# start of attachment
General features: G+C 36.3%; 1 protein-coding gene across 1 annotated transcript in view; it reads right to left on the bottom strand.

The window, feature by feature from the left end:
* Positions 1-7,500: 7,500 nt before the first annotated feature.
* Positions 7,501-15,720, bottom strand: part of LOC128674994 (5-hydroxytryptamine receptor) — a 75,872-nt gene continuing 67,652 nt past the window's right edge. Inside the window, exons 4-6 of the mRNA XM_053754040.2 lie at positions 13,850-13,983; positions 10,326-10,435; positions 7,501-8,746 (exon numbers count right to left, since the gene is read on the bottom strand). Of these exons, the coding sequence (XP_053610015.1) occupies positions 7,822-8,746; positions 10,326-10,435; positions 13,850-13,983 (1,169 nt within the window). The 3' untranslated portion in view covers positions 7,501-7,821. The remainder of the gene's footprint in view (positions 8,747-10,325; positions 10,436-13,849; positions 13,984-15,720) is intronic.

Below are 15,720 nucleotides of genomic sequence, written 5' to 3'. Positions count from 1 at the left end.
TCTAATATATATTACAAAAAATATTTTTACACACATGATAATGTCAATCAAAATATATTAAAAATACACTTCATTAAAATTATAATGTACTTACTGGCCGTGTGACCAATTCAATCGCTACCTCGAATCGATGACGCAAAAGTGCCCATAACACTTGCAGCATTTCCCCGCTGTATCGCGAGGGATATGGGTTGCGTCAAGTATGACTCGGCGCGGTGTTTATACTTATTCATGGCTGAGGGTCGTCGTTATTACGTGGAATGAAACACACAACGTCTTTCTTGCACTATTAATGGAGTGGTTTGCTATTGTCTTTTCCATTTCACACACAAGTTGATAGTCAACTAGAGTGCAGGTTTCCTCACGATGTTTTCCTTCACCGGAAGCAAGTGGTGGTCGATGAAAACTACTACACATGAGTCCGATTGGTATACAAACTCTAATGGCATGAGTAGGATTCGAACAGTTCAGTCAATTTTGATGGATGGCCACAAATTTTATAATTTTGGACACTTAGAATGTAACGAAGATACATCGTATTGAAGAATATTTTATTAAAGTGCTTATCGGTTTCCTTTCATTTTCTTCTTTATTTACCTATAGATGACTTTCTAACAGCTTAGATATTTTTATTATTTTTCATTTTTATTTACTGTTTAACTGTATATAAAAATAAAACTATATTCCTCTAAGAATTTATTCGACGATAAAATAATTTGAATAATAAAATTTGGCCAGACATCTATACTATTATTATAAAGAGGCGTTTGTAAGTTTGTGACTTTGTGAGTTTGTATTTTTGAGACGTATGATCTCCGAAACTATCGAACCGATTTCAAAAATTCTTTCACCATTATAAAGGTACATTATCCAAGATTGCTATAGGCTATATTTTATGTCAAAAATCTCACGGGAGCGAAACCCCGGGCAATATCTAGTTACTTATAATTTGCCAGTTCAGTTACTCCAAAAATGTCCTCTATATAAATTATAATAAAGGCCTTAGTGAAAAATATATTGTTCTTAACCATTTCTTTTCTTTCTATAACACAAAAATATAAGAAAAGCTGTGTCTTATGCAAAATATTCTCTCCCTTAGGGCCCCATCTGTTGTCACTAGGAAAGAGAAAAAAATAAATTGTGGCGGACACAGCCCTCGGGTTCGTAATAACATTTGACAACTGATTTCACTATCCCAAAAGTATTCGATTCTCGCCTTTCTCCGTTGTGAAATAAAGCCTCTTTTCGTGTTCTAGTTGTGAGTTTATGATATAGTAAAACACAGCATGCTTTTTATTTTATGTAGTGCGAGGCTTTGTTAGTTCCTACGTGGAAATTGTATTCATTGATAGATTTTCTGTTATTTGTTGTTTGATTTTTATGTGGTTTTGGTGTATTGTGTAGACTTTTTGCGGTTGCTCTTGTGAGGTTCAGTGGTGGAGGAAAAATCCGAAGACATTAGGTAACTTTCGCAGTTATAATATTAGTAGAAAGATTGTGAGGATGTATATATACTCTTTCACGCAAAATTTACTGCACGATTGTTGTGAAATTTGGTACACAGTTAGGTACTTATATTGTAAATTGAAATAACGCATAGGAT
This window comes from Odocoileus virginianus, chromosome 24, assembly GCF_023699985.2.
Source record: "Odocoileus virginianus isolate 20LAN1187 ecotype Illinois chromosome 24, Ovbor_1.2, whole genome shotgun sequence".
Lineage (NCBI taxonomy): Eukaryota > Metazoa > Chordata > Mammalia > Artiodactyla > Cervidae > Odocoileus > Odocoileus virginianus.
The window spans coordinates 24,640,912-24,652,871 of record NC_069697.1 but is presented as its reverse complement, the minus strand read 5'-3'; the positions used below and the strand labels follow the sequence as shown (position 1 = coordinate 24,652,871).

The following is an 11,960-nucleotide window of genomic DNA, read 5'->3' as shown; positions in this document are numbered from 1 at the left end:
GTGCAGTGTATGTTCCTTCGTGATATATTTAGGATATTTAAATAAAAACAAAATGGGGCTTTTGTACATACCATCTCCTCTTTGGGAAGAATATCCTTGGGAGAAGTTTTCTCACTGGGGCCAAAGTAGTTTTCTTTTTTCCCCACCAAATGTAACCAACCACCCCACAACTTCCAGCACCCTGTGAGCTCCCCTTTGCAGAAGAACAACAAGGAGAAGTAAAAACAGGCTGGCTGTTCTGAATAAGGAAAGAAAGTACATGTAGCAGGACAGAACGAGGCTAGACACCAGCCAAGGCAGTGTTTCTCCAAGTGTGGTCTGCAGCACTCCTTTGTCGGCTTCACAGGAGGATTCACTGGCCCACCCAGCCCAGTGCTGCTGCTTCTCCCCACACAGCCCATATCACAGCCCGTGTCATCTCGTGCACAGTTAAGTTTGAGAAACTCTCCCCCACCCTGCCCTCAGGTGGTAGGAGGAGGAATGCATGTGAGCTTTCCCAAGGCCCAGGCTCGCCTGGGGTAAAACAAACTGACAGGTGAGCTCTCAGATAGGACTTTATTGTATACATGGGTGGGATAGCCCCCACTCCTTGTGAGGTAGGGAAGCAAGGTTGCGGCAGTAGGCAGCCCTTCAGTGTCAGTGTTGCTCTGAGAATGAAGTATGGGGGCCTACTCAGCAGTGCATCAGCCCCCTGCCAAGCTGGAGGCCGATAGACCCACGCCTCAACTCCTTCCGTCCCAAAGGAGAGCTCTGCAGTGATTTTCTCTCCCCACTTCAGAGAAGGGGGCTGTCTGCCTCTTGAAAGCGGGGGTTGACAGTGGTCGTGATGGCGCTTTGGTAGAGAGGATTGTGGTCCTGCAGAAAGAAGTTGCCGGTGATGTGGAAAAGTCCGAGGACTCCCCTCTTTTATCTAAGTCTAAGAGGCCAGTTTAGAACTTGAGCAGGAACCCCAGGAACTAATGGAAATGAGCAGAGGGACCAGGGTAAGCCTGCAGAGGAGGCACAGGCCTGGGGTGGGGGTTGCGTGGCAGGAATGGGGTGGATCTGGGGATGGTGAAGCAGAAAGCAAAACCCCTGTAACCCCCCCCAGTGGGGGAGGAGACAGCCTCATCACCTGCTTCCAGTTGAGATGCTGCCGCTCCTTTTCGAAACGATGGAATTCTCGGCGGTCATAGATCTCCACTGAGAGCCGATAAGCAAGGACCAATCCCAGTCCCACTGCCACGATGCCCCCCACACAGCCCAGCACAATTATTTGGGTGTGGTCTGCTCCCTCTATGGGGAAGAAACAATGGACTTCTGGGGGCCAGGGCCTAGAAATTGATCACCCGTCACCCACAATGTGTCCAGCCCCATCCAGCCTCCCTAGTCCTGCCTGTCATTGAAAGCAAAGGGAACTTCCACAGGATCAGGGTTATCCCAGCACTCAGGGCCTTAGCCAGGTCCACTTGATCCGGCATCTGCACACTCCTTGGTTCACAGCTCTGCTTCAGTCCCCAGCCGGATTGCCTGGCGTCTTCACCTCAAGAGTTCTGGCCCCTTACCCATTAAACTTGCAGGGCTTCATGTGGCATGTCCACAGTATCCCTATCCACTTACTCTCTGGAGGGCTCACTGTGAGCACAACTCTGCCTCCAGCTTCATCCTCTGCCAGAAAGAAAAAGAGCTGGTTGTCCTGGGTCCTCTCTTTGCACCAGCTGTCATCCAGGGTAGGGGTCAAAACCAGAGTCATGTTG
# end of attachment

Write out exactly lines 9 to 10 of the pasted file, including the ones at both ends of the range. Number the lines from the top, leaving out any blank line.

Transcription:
Lineage (NCBI taxonomy): Eukaryota > Metazoa > Chordata > Mammalia > Artiodactyla > Cervidae > Odocoileus > Odocoileus virginianus.
The window spans coordinates 24,640,912-24,652,871 of record NC_069697.1 but is presented as its reverse complement, the minus strand read 5'-3'; the positions used below and the strand labels follow the sequence as shown (position 1 = coordinate 24,652,871).